Remember the dead. Fight for the living.

Remember the dead. Fight for the living.

28th April is International Workers Memorial Day, when annually around the world those who have lost their lives in the work place are remembered, while safety in the workplace – or lack of it – is highlighted to protect the living.

By Katy Brown

Photo above: Wreath laying at IWMD 2019 Liverpool event – credit Chris Ingram

We heard today that UK leaders have joined millions around the country in a minute’s silence to remember all those key workers who have died with Covid-19. More than 100 NHS and care staff have died with the virus, as have many transport and other key workers. There is no mention, however, in the mainstream reporting of this event, that today is International Workers Memorial Day, no mention that avoidable deaths in the work place are in fact business as usual. We hear daily of health staff and other key workers dying in the work place due to a lack of protective equipment. Death in the work place due to negligence is not unusual, however, it happens in work places in the UK and around the world every day.

Every year more people are killed at work than in wars. The Health and Safety Executive reports that, in recent years, the average annual number of workers killed at work is 142. This statistic is a huge underestimate however, as it records only incidents reported to the HSE and Local Authorities, under Reporting of Injuries, Diseases and Dangerous Occurrences Regulations ( RIDDOR). It excludes members of the public killed in work incidents, workers killed on roads, at sea, in air and by work-suicide. The figure also excludes those dying because of bad work conditions from cancers, heart, lung and other diseases. There were 2,523 deaths in 2017 from mesothelioma, a cancer caused by asbestos exposure – a very jarring example of work related deaths not included in HSE figures. The Hazards Campaign estimates a more realistic figure for those killed in work-related incidents is 1,500 and those dying of work-related illnesses is 50,000 per year. The United Nations International Labour Organisation estimates 2.78 million people worldwide die from work every year.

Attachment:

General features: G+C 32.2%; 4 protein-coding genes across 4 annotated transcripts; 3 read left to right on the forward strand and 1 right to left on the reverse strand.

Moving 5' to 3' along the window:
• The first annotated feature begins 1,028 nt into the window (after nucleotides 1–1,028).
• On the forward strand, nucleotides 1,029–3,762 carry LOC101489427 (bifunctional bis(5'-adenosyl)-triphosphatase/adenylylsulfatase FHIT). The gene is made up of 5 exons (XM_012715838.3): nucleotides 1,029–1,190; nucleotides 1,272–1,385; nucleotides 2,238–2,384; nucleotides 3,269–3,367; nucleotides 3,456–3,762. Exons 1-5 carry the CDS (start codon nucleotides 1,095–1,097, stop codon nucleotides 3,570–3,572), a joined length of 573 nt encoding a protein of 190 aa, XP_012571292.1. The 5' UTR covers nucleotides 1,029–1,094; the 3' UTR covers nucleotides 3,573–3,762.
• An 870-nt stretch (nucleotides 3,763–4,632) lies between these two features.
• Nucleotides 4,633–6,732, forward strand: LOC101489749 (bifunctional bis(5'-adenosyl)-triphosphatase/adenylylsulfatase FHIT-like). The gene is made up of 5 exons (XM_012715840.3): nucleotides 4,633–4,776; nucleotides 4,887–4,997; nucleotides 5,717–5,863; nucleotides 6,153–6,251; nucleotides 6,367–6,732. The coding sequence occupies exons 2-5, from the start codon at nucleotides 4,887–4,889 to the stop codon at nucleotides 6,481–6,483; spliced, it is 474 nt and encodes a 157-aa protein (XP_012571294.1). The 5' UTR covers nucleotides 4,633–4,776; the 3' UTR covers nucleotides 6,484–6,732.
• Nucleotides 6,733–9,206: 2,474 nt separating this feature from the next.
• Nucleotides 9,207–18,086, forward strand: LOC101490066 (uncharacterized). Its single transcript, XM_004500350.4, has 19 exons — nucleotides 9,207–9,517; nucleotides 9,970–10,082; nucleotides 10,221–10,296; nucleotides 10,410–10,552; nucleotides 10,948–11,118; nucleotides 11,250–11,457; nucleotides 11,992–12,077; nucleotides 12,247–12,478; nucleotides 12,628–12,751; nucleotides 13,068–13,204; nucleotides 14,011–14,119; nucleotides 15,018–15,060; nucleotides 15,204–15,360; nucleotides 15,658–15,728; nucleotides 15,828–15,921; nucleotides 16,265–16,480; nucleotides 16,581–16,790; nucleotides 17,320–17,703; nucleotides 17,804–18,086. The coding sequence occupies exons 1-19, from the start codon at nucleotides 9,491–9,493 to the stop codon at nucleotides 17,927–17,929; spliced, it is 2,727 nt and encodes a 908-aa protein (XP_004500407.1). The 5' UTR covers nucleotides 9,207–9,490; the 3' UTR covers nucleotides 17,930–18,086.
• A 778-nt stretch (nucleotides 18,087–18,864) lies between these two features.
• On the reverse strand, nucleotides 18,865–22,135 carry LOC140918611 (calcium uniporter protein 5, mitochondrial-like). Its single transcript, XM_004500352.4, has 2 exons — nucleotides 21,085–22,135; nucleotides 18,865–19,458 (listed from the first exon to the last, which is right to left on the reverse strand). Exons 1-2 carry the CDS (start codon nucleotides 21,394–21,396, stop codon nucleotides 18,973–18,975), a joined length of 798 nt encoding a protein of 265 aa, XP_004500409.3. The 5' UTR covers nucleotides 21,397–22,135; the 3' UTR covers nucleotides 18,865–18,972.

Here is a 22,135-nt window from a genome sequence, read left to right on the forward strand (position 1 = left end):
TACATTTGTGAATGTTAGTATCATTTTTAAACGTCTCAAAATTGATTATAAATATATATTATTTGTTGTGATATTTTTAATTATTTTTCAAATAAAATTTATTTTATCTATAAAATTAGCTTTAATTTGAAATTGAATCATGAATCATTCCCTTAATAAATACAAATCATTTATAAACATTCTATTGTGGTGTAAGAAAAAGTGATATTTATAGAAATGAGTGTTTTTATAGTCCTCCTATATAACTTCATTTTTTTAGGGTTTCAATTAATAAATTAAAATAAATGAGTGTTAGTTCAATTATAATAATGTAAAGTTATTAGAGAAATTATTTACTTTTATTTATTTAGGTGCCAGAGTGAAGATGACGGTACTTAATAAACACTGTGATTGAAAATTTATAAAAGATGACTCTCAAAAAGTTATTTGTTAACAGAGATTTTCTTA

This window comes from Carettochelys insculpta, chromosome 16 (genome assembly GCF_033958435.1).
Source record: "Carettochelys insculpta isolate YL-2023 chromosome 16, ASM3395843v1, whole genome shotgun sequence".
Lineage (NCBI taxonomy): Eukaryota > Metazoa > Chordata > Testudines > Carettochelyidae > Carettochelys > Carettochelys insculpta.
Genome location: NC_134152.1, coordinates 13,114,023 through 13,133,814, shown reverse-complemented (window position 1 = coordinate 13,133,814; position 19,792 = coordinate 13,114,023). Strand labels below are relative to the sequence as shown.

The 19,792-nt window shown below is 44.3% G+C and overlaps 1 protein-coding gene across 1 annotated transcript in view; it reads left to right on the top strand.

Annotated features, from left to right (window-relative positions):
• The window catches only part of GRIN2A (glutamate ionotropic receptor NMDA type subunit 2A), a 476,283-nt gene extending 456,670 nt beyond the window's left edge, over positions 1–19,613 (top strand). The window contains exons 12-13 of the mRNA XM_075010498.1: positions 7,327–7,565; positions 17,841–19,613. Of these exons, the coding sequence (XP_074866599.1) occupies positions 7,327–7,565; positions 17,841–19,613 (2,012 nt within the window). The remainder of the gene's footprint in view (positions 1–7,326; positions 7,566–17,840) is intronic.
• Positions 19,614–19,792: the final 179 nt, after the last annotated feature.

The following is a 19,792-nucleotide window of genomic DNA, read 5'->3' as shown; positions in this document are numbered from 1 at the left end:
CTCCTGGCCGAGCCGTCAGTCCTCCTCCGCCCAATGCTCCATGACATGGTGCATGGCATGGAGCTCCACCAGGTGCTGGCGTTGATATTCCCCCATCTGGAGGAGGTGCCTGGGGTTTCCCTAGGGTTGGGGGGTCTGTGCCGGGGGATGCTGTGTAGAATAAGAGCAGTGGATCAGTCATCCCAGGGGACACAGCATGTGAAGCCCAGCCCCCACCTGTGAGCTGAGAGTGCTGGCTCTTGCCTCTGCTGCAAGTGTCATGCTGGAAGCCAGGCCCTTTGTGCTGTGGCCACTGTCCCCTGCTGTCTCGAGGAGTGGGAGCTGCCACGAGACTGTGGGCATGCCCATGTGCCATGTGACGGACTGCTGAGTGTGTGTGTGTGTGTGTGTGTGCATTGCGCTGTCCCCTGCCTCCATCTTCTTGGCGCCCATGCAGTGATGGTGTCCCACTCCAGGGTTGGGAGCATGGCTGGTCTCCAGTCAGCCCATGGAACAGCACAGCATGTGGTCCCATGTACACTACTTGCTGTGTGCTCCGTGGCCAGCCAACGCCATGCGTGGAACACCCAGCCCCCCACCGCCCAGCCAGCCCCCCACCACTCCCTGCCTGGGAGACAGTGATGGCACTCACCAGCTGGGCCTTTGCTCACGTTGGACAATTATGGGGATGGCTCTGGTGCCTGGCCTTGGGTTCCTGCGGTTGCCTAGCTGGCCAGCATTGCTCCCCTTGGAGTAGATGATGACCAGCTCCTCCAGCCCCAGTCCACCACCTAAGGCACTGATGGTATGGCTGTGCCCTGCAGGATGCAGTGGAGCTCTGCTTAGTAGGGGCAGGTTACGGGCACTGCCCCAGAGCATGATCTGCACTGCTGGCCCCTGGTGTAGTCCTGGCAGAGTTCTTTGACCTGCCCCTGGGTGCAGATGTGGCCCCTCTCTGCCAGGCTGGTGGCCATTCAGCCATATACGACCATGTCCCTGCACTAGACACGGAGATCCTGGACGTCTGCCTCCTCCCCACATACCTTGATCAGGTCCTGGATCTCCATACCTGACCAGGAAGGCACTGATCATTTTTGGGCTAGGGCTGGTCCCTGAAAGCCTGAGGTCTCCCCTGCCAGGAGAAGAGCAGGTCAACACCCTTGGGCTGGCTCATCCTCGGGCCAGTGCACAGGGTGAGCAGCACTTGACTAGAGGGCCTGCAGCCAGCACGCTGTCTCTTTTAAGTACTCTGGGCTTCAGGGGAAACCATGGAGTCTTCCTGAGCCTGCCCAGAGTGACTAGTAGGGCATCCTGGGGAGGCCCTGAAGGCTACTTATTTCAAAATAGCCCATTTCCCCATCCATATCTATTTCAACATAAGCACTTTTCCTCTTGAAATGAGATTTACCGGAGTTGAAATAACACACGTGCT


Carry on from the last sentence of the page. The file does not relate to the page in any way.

This year, deaths associated with Covid-19 are an obvious focal point for International Workers Memorial Day, its is a most pressing issue globally, affecting almost everyone and so on many peoples’ minds. It also serves to highlight the importance of safety at work more generally, a much neglected issue. The Workforce Movement has organised a Corona Virus Global Day of Action making the following demands: